Junk Bond ETFs Still Appealing, Says S&P
While default is always a possibility, declining spreads and yields shouldn't deter you from junk bonds.
Despite falling yields, income-starved investors continue to embrace high-yield bond ETFs. Coming off almost $10 billion in inflows last year, junk bond ETFs raked in $1 billion in new assets in the first four months of 2013, according to a new research note by S&P Capital IQ, fortifying the notion that today's low interest rate environment has bolstered the allure of high-yield bond funds.
"Investor demand for higher-yielding securities helped push new corporate speculative-grade bond (BB or below) issuance to a record $98 billion during the first four months of 2013, according to Standard & Poor's Global Fixed Income Research (which operates independently from S&P Capital IQ)," said the research firm in the note.
Although investors have been warm to junk bond ETFs for several years, spreads between high-yield bonds and U.S. Treasury securities have plunged this year.
"While the spread between investment-grade rated bonds and Treasuries has held firm since the beginning of 2013 at 179 basis points, the speculative-grade spread has declined approximately 20% from 554 basis points at the beginning of 2013," said S&P Capital IQ in the note. "Relative to the last five years,the speculative-grade spread is 39% below the 745 basis points average."
Even with declining spreads and yields on junk bonds, S&P is bullish on some of the largest high-yield bond ETFs. S&P Capital IQ has Overweight ratings on the iShares iBoxx $ High Yield Corporate Bond Fund (NYSEARCA:HYG) and the SPDR Barclays High Yield Bond ETF (NYSEARCA:JNK), the two largest junk bond ETFs by assets. S&P also has an Overweight rating on the PIMCO 0-5 Year High Yield Corporate Bond Index ETF (NYSEARCA:HYS).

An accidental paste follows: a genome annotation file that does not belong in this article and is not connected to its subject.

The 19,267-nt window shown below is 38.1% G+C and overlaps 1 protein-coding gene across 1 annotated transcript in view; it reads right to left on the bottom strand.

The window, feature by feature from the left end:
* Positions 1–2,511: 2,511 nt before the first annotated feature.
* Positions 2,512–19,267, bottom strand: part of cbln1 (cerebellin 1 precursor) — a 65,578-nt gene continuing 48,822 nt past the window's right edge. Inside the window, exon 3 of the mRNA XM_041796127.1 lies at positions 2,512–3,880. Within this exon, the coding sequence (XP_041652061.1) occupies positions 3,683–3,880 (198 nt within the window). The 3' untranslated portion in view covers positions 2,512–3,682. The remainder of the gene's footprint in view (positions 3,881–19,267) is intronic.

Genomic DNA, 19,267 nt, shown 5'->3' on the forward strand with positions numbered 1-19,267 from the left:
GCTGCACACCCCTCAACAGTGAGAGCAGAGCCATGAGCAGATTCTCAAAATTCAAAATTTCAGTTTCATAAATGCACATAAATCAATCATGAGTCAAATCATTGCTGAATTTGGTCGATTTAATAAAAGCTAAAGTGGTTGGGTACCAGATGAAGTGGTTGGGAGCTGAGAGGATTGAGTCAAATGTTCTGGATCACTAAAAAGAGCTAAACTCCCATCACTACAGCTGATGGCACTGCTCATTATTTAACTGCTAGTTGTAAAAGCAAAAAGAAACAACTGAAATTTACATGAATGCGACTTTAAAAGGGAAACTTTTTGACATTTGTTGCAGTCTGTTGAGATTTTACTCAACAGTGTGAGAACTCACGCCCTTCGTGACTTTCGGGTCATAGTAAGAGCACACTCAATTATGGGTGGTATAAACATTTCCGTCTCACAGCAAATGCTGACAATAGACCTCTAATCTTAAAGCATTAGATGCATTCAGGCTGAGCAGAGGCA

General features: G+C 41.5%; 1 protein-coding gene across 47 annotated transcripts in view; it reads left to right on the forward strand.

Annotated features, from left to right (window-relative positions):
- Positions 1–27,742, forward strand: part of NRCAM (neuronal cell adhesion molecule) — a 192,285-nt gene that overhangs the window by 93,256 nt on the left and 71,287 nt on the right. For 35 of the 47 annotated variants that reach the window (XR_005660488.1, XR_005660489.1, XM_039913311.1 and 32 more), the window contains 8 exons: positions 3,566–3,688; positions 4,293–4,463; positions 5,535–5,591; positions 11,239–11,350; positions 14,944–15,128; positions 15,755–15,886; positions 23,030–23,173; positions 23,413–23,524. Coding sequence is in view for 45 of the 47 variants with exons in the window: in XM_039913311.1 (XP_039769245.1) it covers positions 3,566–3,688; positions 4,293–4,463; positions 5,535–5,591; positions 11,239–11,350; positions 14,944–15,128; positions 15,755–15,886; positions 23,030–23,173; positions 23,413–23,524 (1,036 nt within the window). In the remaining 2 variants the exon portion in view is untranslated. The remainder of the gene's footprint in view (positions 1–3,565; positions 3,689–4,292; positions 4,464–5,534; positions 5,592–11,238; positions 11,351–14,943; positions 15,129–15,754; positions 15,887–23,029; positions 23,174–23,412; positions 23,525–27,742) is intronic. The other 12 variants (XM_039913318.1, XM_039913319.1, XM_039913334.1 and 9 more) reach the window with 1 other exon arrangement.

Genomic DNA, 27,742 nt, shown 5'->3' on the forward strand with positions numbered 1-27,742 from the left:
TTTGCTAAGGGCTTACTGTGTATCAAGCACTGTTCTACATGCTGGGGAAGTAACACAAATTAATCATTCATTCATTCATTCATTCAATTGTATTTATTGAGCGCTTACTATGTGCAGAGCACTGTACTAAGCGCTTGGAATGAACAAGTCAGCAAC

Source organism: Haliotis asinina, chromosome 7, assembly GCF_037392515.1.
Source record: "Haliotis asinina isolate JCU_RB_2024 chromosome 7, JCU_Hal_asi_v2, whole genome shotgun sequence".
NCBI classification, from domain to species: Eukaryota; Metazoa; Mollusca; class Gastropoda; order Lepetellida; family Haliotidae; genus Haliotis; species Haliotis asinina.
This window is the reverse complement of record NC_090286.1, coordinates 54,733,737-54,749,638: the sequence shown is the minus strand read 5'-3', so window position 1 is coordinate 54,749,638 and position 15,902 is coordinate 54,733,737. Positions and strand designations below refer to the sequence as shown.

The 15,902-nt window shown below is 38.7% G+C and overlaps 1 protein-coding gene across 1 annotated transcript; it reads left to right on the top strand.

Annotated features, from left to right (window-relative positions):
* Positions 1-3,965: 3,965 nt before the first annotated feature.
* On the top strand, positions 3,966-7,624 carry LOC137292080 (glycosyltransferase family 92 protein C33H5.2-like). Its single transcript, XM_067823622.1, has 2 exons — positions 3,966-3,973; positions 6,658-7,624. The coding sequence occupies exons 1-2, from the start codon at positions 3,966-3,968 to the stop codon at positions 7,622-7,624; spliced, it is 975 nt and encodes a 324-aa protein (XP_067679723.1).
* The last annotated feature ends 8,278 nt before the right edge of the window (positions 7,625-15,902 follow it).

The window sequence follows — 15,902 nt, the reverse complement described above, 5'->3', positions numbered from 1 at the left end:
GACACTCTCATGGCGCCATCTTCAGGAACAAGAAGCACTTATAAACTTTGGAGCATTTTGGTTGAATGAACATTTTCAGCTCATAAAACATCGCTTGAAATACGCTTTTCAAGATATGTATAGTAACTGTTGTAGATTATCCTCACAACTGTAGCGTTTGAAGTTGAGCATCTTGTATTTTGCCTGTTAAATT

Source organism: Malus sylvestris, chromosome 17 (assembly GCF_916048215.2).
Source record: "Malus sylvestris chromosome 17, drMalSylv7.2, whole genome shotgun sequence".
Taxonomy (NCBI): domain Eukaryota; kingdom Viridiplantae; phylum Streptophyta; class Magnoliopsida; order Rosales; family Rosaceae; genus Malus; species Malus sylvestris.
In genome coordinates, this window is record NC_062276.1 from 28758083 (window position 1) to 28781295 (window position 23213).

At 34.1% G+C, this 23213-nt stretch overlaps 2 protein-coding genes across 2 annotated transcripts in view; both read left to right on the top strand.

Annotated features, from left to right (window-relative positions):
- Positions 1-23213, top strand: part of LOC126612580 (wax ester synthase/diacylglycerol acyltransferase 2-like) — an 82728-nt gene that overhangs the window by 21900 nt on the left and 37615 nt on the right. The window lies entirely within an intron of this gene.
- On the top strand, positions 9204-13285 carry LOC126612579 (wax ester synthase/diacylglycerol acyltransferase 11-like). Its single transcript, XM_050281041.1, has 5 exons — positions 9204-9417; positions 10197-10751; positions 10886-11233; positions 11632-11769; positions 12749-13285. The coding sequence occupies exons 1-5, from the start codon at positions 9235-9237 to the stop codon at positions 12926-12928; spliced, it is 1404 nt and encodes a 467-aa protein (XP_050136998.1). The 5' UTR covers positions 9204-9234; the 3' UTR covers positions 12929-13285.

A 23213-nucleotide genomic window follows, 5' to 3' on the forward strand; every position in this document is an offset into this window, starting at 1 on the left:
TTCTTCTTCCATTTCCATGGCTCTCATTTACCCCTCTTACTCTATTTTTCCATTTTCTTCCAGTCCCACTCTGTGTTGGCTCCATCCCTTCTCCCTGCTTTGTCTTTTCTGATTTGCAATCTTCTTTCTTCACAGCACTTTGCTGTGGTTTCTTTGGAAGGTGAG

Just a few weeks shy of its second birthday, the PIMCO 0-5 Year High Yield Corporate Bond Index ETF has the shortest duration of the three funds highlighted by S&P, meaning the fund is the least sensitive to potential interest rate increases. Home to over $2.2 billion in assets under management, HYS has a distribution yield of 3.67 years and an effective duration of just 1.84 years, according to PIMCO data.
By comparison, the iShares iBoxx $ High Yield Corporate Bond Fund, the largest junk bond ETF by assets with over $15.8 billion, has an effective duration of 3.83 years. The SPDR Barclays High Yield Bond ETF has a modified adjusted duration of 4.11 years. Although it has the longest duration of the three ETFs, JNK has the highest current yield at 6.93 percent.
Of course, investors need to consider default rates with any fixed income investment, but that is especially true of junk bonds. S&P is forecasting an increase in default rates over the next 10 months.
"Meanwhile, Standard & Poor's Ratings Services expects that the U.S. corporate trailing 12-month speculative-grade default rate will increase to 3.3% by March 2014, from the 2.5% achieved in the 12 months ended March 2013. The baseline forecast is partially based on assumptions that the U.S. economy will grow by 2.7% in 2013 and the unemployment will decline to less than 7% by the first quarter of 2014. While a higher default rate is a modest concern, it should be noted that the long-term average default rate in the 1981-2012 period was 4.5%," according to the note.
Year-to-date, HYG is up 4.4 percent while HYS and JNK are both higher by 4.2 percent. HYS has annualized volatility of 9.69 percent since inception while HYG has a three-year standard deviation of just over eight percent, according to iShares data.
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